“Right after this show, we’re going to be driving all night,” announced Carl Newman about a third of the way through his performance at T.T. the Bear’s Place in Cambridge. The reason for the rush: he had been offered a spot on the next day’s episode of the new cable talk show McEnroe. It was an offer too good to pass up.
The dense crowd of concert-goers didn’t seem to notice the implication of the announcement. They seemed too engrossed in watching one of the more talked-about indie singer-songwriters of this still-young decade. Newman, who has adopted the moniker “A.C.” for his new solo album, The Slow Wonder, gained most of his recognition through his main band, The New Pornographers—a collection of superb Canadian musicians who, when they have time between each of their own solo projects, create some of the most energizing, flat-out fun rock ‘n’ roll in existence. Newman is the bashful leader of the band, writing and singing lead on most songs, and helping to give the music its zany production style.
I first experienced Newman’s considerable skill when I heard The New Pornographers’ 2000 debut Mass Romantic, and since then his work has been on my very short “must-follow” list. I grabbed a copy of the new solo album as soon as it was released this spring, and found it filled with plenty of the crunchy chords and falsetto sing-alongs that I’d loved about his previous work. I was eager to see how the experience would translate to a live setting. If Newman was capable of such fantastic arrangements of his rock-solid songwriting in the studio, imagine all of the surprises he must have in store for his beloved audience in the concert hall (or in this case, the bar).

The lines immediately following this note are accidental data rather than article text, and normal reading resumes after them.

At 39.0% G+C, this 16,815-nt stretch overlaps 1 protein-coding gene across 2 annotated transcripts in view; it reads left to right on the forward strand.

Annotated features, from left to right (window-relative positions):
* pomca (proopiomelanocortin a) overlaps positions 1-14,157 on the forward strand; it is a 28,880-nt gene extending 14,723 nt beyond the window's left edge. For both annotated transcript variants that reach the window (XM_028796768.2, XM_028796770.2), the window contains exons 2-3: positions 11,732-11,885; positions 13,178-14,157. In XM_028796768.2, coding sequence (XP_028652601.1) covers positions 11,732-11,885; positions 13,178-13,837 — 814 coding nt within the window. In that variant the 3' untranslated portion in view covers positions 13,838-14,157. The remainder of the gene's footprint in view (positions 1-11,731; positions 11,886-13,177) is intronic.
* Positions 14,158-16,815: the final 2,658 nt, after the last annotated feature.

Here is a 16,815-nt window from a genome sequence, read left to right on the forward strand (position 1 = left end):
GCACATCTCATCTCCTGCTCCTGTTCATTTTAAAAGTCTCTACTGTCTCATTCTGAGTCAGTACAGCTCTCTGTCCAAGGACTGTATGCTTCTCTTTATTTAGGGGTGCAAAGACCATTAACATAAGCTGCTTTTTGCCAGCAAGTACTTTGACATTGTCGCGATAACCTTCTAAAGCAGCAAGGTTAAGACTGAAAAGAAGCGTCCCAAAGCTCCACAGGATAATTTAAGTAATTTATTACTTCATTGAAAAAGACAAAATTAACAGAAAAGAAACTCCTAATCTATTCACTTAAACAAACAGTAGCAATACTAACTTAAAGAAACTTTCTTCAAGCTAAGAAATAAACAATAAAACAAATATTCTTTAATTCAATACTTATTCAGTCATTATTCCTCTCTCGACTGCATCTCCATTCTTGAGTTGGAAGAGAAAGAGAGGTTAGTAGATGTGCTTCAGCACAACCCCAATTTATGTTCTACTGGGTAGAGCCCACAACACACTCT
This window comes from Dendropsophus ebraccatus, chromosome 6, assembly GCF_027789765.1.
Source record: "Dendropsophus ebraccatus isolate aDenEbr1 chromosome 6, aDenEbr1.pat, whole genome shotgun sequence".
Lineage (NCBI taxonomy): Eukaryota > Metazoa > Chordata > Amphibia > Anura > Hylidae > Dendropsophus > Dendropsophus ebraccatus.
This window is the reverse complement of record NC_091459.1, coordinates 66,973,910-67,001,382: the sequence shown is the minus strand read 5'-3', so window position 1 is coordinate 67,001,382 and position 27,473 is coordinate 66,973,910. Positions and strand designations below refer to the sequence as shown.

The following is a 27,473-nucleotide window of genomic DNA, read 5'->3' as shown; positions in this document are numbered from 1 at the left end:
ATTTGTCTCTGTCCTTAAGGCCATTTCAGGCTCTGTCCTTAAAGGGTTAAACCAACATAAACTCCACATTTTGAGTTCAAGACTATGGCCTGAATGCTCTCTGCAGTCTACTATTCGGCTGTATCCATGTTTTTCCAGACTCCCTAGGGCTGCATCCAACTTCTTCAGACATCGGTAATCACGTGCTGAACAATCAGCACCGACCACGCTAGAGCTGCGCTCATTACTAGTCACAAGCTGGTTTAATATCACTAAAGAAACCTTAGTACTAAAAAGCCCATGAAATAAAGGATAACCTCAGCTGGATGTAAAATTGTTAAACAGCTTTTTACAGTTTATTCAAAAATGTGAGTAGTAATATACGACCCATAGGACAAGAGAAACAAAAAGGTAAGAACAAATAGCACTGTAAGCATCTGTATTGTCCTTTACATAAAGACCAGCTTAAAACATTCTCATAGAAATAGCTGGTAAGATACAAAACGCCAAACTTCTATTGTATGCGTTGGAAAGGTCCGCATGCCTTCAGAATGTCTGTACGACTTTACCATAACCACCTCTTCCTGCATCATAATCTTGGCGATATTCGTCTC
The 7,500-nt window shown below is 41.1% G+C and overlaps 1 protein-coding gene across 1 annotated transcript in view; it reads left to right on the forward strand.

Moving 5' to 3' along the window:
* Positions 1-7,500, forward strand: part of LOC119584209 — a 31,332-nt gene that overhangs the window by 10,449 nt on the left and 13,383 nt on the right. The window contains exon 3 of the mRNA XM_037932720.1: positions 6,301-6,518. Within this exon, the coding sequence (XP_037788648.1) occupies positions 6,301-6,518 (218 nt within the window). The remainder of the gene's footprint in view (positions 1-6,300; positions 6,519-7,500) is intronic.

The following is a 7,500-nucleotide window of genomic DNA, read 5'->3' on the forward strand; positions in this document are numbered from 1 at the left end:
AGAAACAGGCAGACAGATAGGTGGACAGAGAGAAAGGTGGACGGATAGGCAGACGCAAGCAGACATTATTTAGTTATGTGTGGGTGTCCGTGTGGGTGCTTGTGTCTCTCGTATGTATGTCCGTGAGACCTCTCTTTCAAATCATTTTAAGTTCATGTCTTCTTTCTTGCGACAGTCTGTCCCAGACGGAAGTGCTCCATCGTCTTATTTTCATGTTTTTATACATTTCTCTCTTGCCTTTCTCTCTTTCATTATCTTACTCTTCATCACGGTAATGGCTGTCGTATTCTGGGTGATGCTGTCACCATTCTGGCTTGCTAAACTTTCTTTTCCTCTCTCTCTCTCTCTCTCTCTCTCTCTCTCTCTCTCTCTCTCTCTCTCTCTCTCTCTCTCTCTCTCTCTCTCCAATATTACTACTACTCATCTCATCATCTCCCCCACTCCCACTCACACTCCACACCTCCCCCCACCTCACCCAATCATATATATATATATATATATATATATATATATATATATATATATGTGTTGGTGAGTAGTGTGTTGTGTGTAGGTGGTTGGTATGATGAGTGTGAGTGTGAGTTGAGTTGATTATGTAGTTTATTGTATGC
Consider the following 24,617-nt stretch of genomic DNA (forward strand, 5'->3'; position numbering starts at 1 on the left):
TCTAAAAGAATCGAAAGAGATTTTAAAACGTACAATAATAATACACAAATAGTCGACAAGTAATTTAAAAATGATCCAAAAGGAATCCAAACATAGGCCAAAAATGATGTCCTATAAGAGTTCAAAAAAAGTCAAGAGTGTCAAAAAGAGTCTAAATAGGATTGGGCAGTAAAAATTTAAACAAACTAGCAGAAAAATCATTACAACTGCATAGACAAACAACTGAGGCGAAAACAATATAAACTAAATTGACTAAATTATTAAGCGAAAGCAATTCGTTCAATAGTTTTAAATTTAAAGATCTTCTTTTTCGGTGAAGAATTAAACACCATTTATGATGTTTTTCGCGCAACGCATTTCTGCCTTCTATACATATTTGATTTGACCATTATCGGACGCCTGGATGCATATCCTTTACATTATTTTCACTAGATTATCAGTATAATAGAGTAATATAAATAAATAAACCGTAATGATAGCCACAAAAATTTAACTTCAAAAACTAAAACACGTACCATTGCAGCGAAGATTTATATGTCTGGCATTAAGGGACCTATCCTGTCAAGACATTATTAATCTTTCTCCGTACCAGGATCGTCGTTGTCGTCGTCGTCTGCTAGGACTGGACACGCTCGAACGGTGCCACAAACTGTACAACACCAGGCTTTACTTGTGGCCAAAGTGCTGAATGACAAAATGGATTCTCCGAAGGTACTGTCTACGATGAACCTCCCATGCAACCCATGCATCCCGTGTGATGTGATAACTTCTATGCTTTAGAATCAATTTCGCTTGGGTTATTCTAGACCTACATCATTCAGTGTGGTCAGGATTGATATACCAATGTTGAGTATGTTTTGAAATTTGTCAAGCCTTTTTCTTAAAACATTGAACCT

The band began by launching into arguably the catchiest track off The Slow Wonder—”On the Table”—maintaining the song’s trademark bouncy piano, slinky bass, and multi-part harmonies almost verbatim. Newman was not skimping on instrumentation here. Whereas many independent performers tour alone or with a musical copilot, here in all its glory was a full band. Indeed, throughout the performance, which clocked in at just over an hour, each song was unfurled exactly as it sounds on the album, even in length.
Given that, I couldn’t help but feel a bit of a letdown. True, the labor that must have gone into replicating the sound of the album is impressive (trumpet solos and all), but when I attend a live concert, I expect something more, something transcendent. The performer can extend the length of his songs, using improvisation to elaborate on a simple groove—which was done exactly once, during the encore closer “The Battle for Straight Time.” Or he can throw in an unusual arrangement of a familiar song—a simple, plaintive ballad becomes a driving rock number, or vice versa. Even stage antics can create a memorable show. Apart from intermittently hyperactive guitarist Shane Nelken and a poking match that nearly broke out between Newman and bassist CoCo Culbertson, the band was pretty sedate.
Perhaps they were, as I suspected, engaged in a rare rote performance, which would be followed by a grueling night of travel to New York to appear on John McEnroe’s television show. Or maybe A.C. Newman’s real skill lies in the studio—meticulously tinkering with every last sound until it arrives at maximum catchiness. In any case, I had hoped for more. But when you’re standing there, enjoying the presence of one of today’s most talented musical artists, can you really complain?